At the same time as Xavier Gosé did illustrations for the satirical press, he cultivated a more intimist and personal type of work. He left aside his more disrespectful pencil, with which he had criticised Spanish society under the reign of Alfonso XIII or the assassination of Francesc Ferrer i Guàrdia, and became one of the great chroniclers of the city and its airs, especially the more refined ones, in which appearances and sophistication mattered more than anything else. The success of his pictures allowed him to live comfortably, which suggests that he himself came to form part of an elitist, snobbish atmosphere.
His work shows young ladies and dandies occupied in their day-to-day activities in the cabarets and theatres, strolling in the boulevards, attending a variety of social events, taking coffee at an open-air café or even in intimate situations filled with sensuality. At the same time, as a good chronicler, he captured the new icons of modernity, like the motor industry, aviation, photography, the tango (imported from the suburbs of Buenos Aires) or the sparkling stars of the silent movies.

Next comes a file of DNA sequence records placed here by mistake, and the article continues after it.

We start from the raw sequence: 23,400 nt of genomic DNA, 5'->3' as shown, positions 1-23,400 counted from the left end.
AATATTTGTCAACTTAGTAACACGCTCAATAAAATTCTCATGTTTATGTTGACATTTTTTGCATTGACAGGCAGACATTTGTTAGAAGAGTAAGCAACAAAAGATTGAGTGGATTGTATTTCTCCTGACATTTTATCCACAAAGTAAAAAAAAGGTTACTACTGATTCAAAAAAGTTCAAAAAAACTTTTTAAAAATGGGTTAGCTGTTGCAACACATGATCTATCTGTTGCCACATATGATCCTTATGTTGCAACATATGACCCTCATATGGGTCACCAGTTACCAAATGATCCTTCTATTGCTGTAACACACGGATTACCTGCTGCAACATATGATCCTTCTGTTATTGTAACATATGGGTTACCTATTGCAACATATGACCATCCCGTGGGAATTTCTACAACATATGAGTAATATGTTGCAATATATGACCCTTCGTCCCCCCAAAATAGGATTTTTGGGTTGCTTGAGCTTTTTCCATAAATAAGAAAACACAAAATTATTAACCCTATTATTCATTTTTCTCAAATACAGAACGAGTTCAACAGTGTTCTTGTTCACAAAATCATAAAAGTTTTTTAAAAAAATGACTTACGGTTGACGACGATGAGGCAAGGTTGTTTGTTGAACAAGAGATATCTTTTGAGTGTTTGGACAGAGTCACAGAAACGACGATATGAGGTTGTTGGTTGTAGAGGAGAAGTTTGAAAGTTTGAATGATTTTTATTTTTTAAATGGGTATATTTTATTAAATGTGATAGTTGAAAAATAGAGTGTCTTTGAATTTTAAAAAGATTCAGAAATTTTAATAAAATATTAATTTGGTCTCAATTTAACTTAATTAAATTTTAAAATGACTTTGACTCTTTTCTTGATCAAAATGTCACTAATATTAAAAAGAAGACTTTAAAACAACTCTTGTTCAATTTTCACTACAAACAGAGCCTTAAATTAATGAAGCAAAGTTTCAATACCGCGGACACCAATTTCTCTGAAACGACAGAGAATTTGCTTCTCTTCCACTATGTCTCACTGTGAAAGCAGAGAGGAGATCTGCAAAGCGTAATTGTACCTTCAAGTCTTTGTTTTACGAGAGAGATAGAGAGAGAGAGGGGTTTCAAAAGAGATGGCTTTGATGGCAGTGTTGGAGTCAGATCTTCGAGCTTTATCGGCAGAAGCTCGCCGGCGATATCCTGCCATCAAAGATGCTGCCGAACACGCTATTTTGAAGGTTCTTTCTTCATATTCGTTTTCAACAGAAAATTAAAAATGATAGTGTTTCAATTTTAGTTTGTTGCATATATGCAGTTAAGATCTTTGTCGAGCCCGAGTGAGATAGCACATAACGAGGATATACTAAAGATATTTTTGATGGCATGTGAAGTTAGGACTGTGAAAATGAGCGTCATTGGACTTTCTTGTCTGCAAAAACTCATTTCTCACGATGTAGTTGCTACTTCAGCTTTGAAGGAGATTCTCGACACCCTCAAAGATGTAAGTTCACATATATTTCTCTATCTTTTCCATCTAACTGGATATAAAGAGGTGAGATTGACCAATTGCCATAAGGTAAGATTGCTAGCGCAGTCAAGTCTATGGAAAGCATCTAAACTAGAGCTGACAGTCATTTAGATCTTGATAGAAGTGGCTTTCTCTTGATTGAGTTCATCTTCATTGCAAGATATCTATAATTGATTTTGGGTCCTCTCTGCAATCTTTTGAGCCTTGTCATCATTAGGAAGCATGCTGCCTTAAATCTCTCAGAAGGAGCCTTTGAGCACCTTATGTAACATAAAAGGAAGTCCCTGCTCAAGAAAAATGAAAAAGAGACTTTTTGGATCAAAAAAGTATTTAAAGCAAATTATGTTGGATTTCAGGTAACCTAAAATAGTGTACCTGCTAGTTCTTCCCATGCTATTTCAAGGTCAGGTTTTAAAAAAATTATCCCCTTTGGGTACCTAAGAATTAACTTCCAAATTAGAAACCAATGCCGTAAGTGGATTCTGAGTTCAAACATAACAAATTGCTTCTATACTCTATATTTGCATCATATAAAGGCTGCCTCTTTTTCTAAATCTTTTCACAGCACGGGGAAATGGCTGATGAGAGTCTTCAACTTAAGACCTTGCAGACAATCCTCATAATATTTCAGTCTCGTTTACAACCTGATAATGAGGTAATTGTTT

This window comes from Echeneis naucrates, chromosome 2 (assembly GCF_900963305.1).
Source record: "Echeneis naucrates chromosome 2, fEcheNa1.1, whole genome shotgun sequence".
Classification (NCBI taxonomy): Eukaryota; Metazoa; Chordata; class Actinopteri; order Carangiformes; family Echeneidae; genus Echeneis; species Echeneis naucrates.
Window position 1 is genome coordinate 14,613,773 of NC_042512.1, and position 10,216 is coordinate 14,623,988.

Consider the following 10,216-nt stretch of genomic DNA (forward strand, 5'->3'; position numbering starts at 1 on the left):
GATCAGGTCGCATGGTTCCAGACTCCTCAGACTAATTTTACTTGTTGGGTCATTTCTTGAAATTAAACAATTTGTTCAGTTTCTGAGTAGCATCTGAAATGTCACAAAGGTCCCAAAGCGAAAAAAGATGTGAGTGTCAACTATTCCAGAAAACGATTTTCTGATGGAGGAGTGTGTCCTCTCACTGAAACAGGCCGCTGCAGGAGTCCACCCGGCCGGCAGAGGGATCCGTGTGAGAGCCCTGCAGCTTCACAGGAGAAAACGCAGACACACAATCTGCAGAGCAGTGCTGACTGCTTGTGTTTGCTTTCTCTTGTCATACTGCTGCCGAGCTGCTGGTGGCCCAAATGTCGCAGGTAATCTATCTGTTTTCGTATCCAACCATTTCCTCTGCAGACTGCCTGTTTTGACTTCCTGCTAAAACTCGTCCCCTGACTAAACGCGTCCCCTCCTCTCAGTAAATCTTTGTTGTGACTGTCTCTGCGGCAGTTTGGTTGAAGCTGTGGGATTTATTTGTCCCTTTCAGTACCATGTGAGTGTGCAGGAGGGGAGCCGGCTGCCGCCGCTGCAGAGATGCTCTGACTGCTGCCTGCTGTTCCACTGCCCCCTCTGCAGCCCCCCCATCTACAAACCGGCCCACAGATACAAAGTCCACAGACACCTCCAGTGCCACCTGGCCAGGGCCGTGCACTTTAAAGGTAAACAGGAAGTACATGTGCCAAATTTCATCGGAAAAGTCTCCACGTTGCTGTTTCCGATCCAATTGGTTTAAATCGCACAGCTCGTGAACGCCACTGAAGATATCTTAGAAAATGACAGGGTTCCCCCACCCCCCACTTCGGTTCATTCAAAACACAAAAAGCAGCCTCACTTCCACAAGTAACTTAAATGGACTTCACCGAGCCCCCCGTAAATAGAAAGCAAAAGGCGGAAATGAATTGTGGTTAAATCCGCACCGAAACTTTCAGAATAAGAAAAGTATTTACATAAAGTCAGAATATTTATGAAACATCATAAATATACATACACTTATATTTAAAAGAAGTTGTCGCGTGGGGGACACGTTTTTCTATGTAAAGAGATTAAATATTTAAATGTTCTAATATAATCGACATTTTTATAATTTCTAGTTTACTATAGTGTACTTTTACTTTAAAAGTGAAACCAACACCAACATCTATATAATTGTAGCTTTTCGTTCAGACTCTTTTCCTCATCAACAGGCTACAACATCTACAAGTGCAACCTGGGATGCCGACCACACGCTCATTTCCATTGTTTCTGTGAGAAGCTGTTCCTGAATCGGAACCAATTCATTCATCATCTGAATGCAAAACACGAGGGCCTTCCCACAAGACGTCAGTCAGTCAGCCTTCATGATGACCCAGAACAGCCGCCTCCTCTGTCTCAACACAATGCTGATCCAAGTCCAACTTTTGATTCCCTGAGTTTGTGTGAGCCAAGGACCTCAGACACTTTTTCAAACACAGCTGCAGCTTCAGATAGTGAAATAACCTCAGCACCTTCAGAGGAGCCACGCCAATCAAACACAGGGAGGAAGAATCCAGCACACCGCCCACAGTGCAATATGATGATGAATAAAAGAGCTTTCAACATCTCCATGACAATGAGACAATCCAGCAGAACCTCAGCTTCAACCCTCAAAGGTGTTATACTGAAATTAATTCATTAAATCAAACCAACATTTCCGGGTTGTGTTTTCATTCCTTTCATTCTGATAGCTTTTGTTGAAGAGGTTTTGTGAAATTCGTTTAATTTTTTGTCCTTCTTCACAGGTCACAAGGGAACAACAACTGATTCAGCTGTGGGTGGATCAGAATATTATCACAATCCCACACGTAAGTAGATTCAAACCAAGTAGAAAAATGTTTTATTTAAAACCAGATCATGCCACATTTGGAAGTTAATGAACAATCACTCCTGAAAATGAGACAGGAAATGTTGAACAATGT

As the great couturier Paul Poiret reminisced in his memoirs En habillant l'époque, it should come as no surprise that in Paris, the city where sensuous and voluptuous life developed most freely, the fantasy of fashion should have flourished. Gosé’s illustrations, recreations of the elegant Parisian woman, were in demand from the leading fashion publications of the moment, such as Femina, Le Journal des Dames et des Modes and the Gazette du Bon Ton, which publicised the clothes of Paul Poiret, Doucet, Worth, Paquin and Redfern.
The fashion industrialists were able to exploit the publishing goldmine to be found in graphic illustration. In this respect, Gosé, along with Paul Iribe, Brunelleshi and Lepape, was part of the flock of artists whose willowy models interpreted the creations of these stars of the fashion world and, at the same time, made their own designs in anticipation of a new modern taste.